I wish to express my personal views in this regard and would like to add more on this subject for the benefit of both present and future pensioners of State banks. Even though, three premier State banks (BoC, PB and NSB) directly come under the preview of one-Ministry, disparities could be seen between the BoC and PB pensioners. There is no discernible disparity in the entitlements to current staff in relevant banks.

They enjoy the same salary structure. CoL and even the bonus as far as emoluments are concerned. As for other fringe benefits, the entitlements are almost identical. Disparity is very much obvious only when it comes to the pensioners.

The areas are: 1. The Peoples' Bank pays 90 per cent of the gross salary as full pension. Those who have completed 30 years of service in the bank are entitled to receive full pension in the PB. But in the case of BoC, it pays 85 per cent of the gross salary as full pension.

The most important thing is that the BoC does not recognise the service of its members even if the member has retired earlier due to ill health after serving the bank more than 30 years.

2. Peoples' Bank does not deduct contribution to the W&OP Fund from pensioners. But BoC continues this deduction until pensioner reaches 60 years.

3. In the case of commuted pension, PB has given a non-deductible commuted pension for those with over 30 years service (applicable to those who retired in 1977) while the BoC maintains deductible commuted pension, which is recovered, by the bank within ten years.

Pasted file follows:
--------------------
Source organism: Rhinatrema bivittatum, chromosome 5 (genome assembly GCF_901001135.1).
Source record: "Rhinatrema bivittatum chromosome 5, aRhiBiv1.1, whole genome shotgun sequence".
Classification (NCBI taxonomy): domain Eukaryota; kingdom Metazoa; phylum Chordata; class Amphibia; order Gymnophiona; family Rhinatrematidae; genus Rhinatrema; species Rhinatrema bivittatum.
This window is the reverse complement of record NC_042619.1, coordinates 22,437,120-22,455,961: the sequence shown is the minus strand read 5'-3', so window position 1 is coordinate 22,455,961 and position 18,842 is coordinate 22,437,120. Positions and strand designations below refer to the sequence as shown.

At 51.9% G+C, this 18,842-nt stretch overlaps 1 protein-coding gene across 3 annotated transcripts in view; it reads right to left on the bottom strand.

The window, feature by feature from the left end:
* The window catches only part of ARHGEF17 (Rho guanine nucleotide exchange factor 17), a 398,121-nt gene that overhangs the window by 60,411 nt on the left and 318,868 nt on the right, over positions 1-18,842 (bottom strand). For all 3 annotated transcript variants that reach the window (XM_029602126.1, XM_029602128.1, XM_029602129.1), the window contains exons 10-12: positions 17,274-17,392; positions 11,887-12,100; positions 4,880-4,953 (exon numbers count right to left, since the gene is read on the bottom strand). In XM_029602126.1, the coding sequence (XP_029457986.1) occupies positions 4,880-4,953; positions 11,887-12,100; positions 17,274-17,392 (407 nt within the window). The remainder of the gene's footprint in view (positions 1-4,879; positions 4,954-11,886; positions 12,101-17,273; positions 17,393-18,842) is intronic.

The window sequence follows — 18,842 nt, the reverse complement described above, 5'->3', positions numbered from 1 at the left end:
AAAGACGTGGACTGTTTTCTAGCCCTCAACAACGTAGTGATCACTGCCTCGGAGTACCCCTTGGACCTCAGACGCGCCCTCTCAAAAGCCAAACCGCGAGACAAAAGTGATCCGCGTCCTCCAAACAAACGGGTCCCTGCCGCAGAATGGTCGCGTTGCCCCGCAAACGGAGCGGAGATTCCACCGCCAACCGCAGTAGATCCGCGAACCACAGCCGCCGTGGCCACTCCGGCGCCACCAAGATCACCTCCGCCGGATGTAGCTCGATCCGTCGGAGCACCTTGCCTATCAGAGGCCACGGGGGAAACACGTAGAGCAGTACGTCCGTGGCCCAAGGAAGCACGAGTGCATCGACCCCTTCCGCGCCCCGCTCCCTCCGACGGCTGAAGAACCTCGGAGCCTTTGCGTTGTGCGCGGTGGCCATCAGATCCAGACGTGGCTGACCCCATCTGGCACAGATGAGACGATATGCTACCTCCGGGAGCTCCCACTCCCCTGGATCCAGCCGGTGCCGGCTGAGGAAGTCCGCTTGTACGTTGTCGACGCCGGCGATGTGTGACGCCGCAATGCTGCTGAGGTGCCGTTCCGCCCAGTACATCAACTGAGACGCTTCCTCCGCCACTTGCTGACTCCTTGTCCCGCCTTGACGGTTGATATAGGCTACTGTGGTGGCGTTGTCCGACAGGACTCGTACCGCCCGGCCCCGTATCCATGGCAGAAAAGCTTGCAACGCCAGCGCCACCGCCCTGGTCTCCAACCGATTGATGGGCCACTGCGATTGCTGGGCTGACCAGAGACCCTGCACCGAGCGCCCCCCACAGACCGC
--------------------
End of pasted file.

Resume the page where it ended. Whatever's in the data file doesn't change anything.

4. Bank of Ceylon pays CoL to the pensioners but PB does not pay CoL.

When comparing the medical scheme in both banks PB pensioner his/her spouse is entitled to the once and for all' facility of Rs 400,000 (once a life time for critical illness like bypass operation, kidney transplant etc.) This privilege too has been deprived to BoC pensioners where even the member is not entitled for this facility.

It is true that these three State banks were established by a different Act of Parliament and they are being managed by separate Boards of Directors appointed by the Government.

But it is not a difficult task to address the above disparities since the pensioners were earlier members of the Ceylon Bank Employee' Union which is the only union established for State bank employees. Unfortunately, it appears to have neglected its previous members who always lined up with the union to win the demands of bank employees.

I appeal from the authorities concerned to consider the above-mentioned difference of both pension funds of the BoC and PB when restructuring.

W. G. CHANDRAPALA,
Ex-Bank pensioner

Native edible yams

What has happened to our native edible yams - manioc, sweet potatoes, arrowroots, desa ala, vel ala, raja ala, inni ala, buthsarana ala, ardichock and many others.

Well to be genuine and putting the record straight, they were blown with 1977 whirlwind, storm, hurricane, cyclone and flooded into the seas unknown and unseen. Let by-gones be by-gones.

Let's forget about the past. A few decades ago they were grown in every home garden irrespective of the extent, size or the area. They were freely available in fairs - rural and urban alike but not so in the present day.

These types of yams were taken as staple food as well as for preparing curries. But today they were replaced by wheat flour-based fast food. If you want to see these invaluable yams, go to Wagolla or Peradeniya agricultural farms. Why not give a new boost, when the food prices are going up.

D. M. P. B. DISSANAYAKE,
Kegalle